Monday, June 23, 2008

Murphy’s Law

This post has been rewritten three times or so, and in the end I cut out most of it. I have had a rather difficult week and alot of negativity came up. Perhaps writing it down like I did and venting that way was what I needed, as I am feeling somewhat better now, and no longer feel like I need to expose my baggage on the internet like that. That being said, here's what's left of what didn't get cut, some parts may still be negative as its poison was felt throughout. Either way it's midnight right now and I want to go to bed; gotta give my kids a test tomorrow.

It was raining pretty much daily before I even heard of Japan’s “rainy season.” On the day the season was to start, we have had hot, humid, sticky days ever since, but no rain. I personally am a fan of the rain, mostly if it involves me being indoors or under a dry umbrella. So when my little town’s once a year festival arrives and it pours the entire weekend, you can’t help but be disappointed at the irony.

Tatsuno had its annual firefly festival last weekend. I noticed two huge things right away. 1) there were actually young, good looking girls walking around and 2) there were actually people in Tatsuno. Never mind the festival decorations, the food stands, music and fireworks… but there were people walking around. I guess you don’t know what you’re missing until you are given a taste of things that could be right? I still remember that one weekend Jake and I walked around for hours and saw more snack bars than actual young people. (Please don’t make me explain snack bars again)

The firefly festival was unlike anything I have experienced. Sure the dancing and the festival foods were par for the course at this point in my Japanese experience, but it was neat to see so many people from different walks of life come out in their raincoats covering their team uniforms/kimonos and dancing their festive town dance over and over. Even though it was pouring rain, there were still many cute girls walking around in their summer kimonos under their fancy umbrellas on those traditional wooden sandals from long ago. I was told by my friend Neal that last year’s dance lasted for an hour or more but this one was maybe cut short due to being soaking wet.

We (Neal, Amanda and I) then trekked further down the road towards the firefly park. I was surprised I need to pay to get in and was somewhat against doing so given the current weather conditions, but ended up thinking that was one of the best $3 I ever spent.

The viewing started off slow, as perhaps the sun still hadn’t set completely. But over time, the park came to life. Through the lovely ambiance of waterfalls and running water, little green lights glowed brightly flew around the area. Before we knew it there were thousands all over, and the only thing you could do was gawk in amazement and cuss your camera for not being low light enough to capture this magnificence.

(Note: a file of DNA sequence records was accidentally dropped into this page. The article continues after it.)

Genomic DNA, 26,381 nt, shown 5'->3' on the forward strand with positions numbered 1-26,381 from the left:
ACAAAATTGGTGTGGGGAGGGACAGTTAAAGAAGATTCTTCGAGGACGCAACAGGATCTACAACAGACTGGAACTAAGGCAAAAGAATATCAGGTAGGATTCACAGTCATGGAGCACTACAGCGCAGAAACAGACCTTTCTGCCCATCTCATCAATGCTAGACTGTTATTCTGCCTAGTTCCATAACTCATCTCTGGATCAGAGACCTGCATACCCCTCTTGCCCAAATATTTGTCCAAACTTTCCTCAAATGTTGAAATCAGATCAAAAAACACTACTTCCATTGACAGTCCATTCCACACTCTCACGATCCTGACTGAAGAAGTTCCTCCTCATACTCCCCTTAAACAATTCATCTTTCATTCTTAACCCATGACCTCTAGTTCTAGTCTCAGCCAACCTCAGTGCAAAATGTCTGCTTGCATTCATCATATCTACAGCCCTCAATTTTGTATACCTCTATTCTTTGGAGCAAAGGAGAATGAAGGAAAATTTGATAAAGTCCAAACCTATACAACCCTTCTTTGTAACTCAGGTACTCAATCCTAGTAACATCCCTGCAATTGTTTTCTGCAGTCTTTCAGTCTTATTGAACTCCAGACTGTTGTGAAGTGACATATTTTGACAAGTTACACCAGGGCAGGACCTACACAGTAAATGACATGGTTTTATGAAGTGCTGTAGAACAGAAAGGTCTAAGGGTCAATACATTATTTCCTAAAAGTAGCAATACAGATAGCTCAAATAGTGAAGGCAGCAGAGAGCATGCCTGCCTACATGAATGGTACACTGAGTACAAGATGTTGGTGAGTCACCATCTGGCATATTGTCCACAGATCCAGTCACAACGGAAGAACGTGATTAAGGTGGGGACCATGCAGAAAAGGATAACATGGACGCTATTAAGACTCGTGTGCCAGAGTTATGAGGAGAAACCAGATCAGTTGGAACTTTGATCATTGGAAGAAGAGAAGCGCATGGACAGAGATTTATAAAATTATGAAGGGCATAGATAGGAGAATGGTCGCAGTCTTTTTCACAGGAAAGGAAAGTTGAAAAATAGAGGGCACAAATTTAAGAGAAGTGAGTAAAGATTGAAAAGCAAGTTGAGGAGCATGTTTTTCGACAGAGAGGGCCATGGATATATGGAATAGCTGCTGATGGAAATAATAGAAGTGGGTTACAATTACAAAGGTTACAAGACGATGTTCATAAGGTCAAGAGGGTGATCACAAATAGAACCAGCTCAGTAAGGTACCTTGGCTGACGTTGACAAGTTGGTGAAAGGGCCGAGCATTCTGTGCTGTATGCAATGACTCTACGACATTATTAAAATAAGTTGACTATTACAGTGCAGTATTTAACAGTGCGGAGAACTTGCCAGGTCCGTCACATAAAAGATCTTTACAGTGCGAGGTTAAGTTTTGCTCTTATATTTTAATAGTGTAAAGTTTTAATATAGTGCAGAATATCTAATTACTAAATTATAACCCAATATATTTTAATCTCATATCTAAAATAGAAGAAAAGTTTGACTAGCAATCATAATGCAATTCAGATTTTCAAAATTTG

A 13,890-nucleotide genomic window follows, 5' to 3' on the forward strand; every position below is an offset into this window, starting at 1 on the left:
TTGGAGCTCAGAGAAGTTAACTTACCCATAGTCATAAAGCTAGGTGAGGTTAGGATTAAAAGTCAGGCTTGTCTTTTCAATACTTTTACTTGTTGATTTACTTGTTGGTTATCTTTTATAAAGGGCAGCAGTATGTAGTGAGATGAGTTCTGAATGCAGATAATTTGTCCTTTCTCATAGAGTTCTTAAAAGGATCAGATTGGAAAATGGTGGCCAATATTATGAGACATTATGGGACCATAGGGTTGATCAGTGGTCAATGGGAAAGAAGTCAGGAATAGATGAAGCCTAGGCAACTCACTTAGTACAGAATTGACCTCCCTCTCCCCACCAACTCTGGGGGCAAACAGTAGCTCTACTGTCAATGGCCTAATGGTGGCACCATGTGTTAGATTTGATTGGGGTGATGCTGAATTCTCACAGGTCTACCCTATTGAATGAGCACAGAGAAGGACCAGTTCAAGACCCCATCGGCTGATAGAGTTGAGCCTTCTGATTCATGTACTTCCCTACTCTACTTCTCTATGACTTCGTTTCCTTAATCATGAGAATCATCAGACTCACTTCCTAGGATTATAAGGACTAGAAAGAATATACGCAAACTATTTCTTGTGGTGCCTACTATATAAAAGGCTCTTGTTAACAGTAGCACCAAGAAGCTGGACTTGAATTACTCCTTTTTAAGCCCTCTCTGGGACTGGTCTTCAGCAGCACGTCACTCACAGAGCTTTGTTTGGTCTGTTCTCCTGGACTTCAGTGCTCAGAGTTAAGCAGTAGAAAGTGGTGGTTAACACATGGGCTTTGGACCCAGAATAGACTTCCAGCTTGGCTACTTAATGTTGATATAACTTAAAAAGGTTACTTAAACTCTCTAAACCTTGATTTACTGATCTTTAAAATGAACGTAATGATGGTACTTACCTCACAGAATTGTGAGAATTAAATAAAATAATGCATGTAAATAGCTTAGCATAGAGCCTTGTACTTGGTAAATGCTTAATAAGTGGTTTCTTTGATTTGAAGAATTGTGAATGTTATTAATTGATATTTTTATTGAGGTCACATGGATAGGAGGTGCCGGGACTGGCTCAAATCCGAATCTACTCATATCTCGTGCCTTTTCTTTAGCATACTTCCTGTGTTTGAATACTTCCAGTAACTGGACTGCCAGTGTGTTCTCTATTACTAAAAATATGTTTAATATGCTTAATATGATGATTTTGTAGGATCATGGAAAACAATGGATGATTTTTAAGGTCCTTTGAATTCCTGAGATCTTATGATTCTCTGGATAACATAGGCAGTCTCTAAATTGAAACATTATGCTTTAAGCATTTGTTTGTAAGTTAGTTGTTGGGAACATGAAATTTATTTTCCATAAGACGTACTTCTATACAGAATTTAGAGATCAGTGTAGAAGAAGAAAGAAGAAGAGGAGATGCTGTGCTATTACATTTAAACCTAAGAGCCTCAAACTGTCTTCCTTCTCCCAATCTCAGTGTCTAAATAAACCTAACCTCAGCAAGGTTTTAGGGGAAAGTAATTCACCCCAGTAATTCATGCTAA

I don’t even know how to explain it to you, how to paint a picture. The closest thing maybe is imagining looking at the night sky on a clear, warm night while sitting near a running stream. Then imagine those stars to be bigger and greener. Imagine some of those stars slowly lighting up, then slowly going dim while others come and take its place. Imagine holding out your hand and having one of those stars fly into it, and sit on your hand for a while. Imagine that even though the night is pitch black, those stars are so bright you can see people and forage surrounding it; while some patches of sky were so dark all you could see were green stars sitting there. There were fireflies in the Christmas tress, in the thick bushes, flying in the air, and some were sitting on some people’s umbrellas. If it doesn’t rain tonight I definitely see myself going back again. (update: ended up not going tonight, maybe sometime later this week before they all fall out of season and die; apparently like cherry blossoms they are short lived)

Hmmm as for the rest of the week… I guess our intern, Yuri, has finished up her stay here and headed back to Tokyo for university. Before she left I was able to watch her give a class along with many other people in our English department. It was very interesting to see a class that wasn’t mine and from the student’s perspective. It was super organized and efficient which make me a little jealous as usually it’s a fight to hold their attention while talking; probably due mostly to them not understanding whatever it is I’m saying.

Amanda had a birthday party at a western restaurant in Ina on Friday night, which was alright. The party was deeply divided between Japanese and English speakers later in the night, and for some reason I was plagued by a killer headache. I hardly get those so I was extra sour, but the highlight had to be the birthday sundae they made for birthday guests. This thing was a monstrous pile of real ice cream, not that fake ice milk stuff you usually get so that was a real treat. Super tasty.

And the rest got cut; I hate to put my problems on other people (don’t mind me, really). Water under the bridge, right? Beware the flood...

When the power of love overcomes the love of power, the world will know peace. – Sri Chinmoy Ghose


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